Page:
SR356map

Unofficial and subject to Change

The following link provides additional information on the project as presented at the open house. SR 356 Climbing Lane (PDF file)


May 1, 2016

Allegheny Township’s Tredway Trail Selected as One of Nine Regional Transportation Alternative Awards

Allegheny Township’s Tredway Trail Selected as One of Nine Regional Transportation Alternative Awards by the Southwest PA Planning Commission in the amount of $327,000. Download the news release >>


April 15, 2016

Reducing Runoff: Clean Water is Every Resident’s Responsibility

Reducing Run-off: Clean Water is Every Resident’s Responsibility


April 15, 2016

6 Reasons to Attend a Township Supervisors’ Meeting

  1. You can learn about what is happening in Allegheny Township with facts not rumors.
  2. You can voice your questions and concerns about what is going on in Allegheny Township.
  3. Your Township officials are very approachable since they live in your community, shop in your community and often work in your community.  They do not shroud township business in secrecy.
  4. Your Supervisors appreciate your ideas.
  5. You may offer an idea that the Supervisors have not considered and-
  6. Your might find that the Township needs a skill, talent or ability that you could offer.

April 15, 2016

Senator Brewster – Office Hours & More

jimbrewsterState Senator Jim Brewster has office hours at the Allegheny Township Community Building from 9:00 AM to 4:00 PM every Monday and Tuesday.  If you have any questions or concerns with anything involving Pennsylvania state government, please do not hesitate to stop in the office or email bhartman@pasenate.com.  The Senator and his staff pledge to strive to make state government more accessible and helpful to you.  Listed below are just some of the services that he invites you to utilize:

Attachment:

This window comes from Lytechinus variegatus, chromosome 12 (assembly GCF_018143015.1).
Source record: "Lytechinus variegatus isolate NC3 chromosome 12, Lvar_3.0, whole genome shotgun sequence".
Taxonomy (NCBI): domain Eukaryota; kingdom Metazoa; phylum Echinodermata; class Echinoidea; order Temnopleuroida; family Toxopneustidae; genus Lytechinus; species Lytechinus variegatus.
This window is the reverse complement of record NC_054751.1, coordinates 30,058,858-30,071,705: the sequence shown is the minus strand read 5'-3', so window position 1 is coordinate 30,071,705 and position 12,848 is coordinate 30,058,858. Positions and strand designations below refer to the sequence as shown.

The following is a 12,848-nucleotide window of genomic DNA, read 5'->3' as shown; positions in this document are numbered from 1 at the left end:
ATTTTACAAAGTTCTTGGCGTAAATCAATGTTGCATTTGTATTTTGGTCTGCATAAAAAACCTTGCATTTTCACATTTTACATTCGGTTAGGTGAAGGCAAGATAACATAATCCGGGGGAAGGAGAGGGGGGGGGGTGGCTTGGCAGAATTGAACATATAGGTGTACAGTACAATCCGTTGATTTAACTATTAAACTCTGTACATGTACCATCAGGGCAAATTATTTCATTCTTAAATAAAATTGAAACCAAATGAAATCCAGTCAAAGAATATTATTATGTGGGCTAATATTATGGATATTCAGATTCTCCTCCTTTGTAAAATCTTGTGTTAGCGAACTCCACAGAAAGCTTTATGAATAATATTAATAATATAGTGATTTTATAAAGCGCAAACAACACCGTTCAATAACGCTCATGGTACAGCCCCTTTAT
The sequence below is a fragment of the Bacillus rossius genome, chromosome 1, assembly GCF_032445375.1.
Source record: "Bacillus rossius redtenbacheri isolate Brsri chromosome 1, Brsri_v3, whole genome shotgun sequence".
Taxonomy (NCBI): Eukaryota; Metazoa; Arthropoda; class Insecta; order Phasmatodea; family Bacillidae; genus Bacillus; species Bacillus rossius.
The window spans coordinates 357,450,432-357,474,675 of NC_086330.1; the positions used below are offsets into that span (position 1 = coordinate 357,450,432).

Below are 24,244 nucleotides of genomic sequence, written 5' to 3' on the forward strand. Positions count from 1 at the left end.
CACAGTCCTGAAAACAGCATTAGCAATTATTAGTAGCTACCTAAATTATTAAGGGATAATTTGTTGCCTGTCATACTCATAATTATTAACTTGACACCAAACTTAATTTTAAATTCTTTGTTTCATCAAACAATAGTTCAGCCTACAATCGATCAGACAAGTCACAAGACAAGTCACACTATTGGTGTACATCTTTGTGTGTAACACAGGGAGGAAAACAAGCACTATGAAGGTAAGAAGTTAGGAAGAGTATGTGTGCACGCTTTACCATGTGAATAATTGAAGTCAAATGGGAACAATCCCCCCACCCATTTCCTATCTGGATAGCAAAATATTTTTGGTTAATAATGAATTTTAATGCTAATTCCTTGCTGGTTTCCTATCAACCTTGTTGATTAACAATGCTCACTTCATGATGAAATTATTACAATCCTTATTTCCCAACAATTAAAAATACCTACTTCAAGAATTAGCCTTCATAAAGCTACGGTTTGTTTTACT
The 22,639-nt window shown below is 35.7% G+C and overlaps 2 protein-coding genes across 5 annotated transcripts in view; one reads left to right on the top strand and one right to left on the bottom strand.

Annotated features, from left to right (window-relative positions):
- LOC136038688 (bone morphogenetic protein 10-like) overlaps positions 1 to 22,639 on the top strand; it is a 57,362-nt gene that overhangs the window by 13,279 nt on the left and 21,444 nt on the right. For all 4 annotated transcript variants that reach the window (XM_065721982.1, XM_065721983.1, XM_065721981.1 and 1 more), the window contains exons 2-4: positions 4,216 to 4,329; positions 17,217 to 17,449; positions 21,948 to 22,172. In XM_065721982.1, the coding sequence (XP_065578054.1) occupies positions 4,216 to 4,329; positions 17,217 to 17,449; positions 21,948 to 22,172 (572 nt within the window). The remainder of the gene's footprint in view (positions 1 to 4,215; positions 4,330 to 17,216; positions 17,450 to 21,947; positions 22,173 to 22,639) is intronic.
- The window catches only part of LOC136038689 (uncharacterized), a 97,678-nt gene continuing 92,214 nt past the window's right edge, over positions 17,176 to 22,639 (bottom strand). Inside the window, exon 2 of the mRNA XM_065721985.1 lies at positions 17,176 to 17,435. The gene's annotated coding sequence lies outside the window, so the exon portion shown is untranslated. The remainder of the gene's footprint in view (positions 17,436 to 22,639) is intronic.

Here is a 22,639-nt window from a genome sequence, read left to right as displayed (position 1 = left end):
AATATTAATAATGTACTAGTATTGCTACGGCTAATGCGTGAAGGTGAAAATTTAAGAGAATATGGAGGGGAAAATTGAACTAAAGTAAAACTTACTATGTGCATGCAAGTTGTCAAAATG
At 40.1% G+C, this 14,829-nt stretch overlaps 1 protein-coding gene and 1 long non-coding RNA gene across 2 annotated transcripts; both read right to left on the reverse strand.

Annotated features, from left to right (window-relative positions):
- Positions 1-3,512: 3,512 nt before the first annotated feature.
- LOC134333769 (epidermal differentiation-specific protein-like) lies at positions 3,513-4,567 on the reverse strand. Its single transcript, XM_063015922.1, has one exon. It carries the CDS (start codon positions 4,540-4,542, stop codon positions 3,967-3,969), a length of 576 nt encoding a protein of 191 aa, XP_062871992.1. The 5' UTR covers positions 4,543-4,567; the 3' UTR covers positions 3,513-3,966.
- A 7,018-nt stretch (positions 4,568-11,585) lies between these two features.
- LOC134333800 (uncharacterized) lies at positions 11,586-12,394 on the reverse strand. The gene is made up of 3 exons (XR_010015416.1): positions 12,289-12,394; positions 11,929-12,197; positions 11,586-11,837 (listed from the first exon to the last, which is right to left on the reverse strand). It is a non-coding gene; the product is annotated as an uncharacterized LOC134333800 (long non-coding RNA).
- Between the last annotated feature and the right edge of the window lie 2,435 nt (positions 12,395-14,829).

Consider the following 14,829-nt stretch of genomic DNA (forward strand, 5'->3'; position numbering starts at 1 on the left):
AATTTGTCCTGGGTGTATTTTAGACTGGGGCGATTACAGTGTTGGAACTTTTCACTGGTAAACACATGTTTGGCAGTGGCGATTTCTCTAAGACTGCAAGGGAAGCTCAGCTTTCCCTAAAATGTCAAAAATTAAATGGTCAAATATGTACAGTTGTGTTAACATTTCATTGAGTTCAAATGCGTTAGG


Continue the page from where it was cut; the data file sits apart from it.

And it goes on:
• Assistance with problems you may encounter when dealing with state government and its agencies
  • Assistance processing PennDOT vehicle or driver’s licenses services
  • Applications for handicap placard
  • Applications for PA birth and death certificates
  • Applications for PA Clearances, child abuse and criminal
  • Applications for LIHEAP and PACE/PACENET
  • Senior Citizen Assistance
  • Assistance with SNAP or state medical benefits

The Senator will also be hosting a free Senior Citizen Expo on Thursday, May 14th from 10:30 am to 1:30 pm at the West Leechburg Fire Hall.


April 15, 2016

Police Department News

The Township’s newest full time officer, Charity Butz, is off to a great start in the newly created School Resource Officer position.

The School Resource Officer (SRO) program is the next step in Community Oriented Policing. The SRO is an asset used by the community and the school in an attempt to address situations in the lives of students in a forum other than the judicial system. The School Resource Officer program is a nationally accepted program involving the placement of a law enforcement officer within the educational environment. Officer Butz, while in school, is involved in a variety of functions aimed at prevention. Besides being an active high profile law enforcement officer, the SRO is a resource for students, parents, teachers and administration regarding law issues. Another duty for the SRO is being a link to other service agencies which provide preventive and counseling services within the school district. Working hand in hand with the Principal in each school, the SRO assists with finding solutions to problems affecting school age children of all ages.